China's Energy Strategy: The Impact on Beijing's Maritime Policies

Article excerpt

Edited by Gabriel B. Collins, Andrew S. Erickson, Lyle J. Goldstein, and William S. Murray

Annapolis: Naval Institute Press, 2008

485 pp. $47.95

ISBN: 978-1-59114-330-7

These are exciting times for China watchers. The People's Liberation Army is in the midst of the most wide-ranging reforms undergone since at least the mid-1980s. China's opening to the outside world has expanded to its military. This explains in part the increasing accuracy of our understanding of China's military machine as well as its intentions. While much remains in the dark, discussions are much better informed, and the questions are getting more precise.

The China Maritime Studies Institute at the Naval War College has been holding annual conferences on the People's Liberation Army Navy (PLAN) since 2006. Founded in October of that year, the institute is fast becoming a center of excellence for research on all aspects of the Chinese navy. Papers presented at each conference are subsequently published in book format, with China's Energy Strategy being the second work in this series.

The purpose of China's Energy Strategy is to determine what role China's growing energy needs play in shaping the development and role of its navy. Until recently, the PLAN's main focus was believed to be on developing scenarios for invading Taiwan should Taipei unilaterally declare its independence. However, recent developments involving the navy suggest that Beijing is looking beyond Taiwan.

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The literature on power politics indicates that naval development often offers a hint of the aspirations of an emerging power. Traditionally, China's navy has been a coastal one. But the country's emergence as an economic powerhouse is leading Western observers to query China's intentions in the military field. As the media have reported, the economy has been growing at an average rate of 10 percent per year for more than a decade. Until the recent problems involving international finance, prospects looked good for continued healthy growth.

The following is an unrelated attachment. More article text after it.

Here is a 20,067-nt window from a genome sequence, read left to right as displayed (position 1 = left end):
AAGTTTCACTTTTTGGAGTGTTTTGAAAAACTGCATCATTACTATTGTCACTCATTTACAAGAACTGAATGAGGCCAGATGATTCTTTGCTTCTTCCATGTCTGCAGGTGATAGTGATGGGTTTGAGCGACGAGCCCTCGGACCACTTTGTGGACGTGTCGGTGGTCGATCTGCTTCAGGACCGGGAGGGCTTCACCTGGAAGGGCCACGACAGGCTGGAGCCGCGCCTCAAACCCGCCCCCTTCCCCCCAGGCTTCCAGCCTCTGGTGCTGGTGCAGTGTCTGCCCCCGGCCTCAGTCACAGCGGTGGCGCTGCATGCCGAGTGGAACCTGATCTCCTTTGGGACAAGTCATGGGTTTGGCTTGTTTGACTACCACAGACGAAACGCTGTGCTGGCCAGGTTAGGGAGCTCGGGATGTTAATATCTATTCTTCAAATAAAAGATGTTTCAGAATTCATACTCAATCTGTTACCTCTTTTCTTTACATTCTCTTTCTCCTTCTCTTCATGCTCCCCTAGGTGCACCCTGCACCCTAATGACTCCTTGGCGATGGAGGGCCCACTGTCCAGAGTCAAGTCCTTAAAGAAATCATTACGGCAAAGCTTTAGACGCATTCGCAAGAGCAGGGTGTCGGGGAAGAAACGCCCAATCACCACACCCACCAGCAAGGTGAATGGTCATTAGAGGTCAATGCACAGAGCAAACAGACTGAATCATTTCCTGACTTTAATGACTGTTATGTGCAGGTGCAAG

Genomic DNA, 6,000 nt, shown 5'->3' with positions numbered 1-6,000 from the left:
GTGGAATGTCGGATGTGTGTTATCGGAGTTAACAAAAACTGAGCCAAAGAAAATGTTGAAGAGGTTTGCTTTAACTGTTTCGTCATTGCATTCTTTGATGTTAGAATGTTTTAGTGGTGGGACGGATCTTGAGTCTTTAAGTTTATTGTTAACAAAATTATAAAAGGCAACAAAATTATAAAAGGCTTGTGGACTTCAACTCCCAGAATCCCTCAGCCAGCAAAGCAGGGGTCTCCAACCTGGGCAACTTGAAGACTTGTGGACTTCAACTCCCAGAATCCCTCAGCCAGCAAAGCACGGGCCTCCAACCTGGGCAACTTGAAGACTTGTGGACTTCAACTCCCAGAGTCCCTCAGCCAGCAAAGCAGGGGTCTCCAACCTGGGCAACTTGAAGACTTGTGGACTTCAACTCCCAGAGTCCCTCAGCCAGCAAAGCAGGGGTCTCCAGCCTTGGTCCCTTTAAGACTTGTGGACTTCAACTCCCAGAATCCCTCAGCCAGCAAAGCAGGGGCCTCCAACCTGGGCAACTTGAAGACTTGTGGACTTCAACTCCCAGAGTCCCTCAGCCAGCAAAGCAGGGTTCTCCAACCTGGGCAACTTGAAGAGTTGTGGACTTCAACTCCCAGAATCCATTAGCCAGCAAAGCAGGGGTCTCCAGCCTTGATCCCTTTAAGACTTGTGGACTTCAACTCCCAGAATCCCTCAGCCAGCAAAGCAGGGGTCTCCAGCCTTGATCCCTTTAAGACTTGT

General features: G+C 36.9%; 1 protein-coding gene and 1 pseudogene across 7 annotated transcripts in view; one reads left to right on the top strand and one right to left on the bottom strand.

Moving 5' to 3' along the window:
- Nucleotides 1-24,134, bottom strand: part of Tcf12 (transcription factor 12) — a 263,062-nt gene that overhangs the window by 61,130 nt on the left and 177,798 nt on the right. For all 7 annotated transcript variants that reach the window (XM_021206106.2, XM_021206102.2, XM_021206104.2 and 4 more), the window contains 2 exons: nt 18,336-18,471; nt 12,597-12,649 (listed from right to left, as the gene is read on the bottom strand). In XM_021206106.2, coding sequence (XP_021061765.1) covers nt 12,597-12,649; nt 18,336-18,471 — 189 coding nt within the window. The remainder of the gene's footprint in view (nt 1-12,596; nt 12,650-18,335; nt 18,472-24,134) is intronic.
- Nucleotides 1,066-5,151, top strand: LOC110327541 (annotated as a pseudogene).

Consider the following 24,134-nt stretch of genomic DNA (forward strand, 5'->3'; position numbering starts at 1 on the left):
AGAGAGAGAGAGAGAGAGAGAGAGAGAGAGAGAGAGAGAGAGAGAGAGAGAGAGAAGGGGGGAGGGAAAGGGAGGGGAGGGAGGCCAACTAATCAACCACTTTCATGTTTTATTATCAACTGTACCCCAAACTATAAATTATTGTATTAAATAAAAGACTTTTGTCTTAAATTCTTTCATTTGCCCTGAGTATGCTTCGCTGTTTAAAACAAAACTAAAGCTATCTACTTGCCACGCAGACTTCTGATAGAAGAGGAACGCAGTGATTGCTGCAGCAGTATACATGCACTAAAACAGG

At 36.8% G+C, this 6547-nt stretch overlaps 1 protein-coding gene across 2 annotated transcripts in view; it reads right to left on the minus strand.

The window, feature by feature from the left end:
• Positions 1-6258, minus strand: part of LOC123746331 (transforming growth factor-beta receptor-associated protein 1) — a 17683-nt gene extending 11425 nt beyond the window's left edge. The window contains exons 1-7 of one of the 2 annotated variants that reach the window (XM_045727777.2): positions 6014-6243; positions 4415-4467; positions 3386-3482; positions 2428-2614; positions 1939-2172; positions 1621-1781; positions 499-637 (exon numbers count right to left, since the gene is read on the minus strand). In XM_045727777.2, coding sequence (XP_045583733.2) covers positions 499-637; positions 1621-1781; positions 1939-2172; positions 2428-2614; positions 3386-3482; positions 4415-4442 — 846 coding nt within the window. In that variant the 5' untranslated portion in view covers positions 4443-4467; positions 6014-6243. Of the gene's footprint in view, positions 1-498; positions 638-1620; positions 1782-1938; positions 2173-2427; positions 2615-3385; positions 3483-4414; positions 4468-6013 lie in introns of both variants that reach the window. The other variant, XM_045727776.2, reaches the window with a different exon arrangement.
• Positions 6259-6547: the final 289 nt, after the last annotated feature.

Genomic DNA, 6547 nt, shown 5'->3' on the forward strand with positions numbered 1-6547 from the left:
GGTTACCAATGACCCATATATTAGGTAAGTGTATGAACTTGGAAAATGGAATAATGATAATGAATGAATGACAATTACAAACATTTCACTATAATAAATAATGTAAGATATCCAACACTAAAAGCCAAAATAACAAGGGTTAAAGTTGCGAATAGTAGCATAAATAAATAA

Such growth involving a country the size of China puts enormous strains on its existing energy supply. Even if the country benefits from being home to a large reserve of coal, it was bound to begin looking abroad for additional energy supplies. A turning point came in 1993, when China became a net importer of oil. Domestic exploration had failed to discover sizable oil fields that could have postponed China's search beyond its border. Since then, Beijing has launched a broad and intensive campaign to secure access to oil and gas to feed its growing domestic needs. This campaign included negotiating long-term contracts in Southeast Asia, Central Asia, Russia, Africa, Latin America, and the Middle East, notably Saudi Arabia and Iran. China's shopping for oil inevitably raises other major challenges, including the impact on U.S. relations with countries such as Saudi Arabia.

The contributors to this book, however, focus on how China's offensive to secure access to oil and gas in faraway places will impact the development of its navy. They identify a number of issues that will likely shape this development: Chinese perceptions of U.S. intentions toward it, China's approach to secure the sea lines of communication (SLOC), and internal developments that may impact China's ability to fund the growth of its navy.

While all the contributions are excellent, several were of particular value to this reviewer, including chapters that covered the debate among Chinese analysts on U. …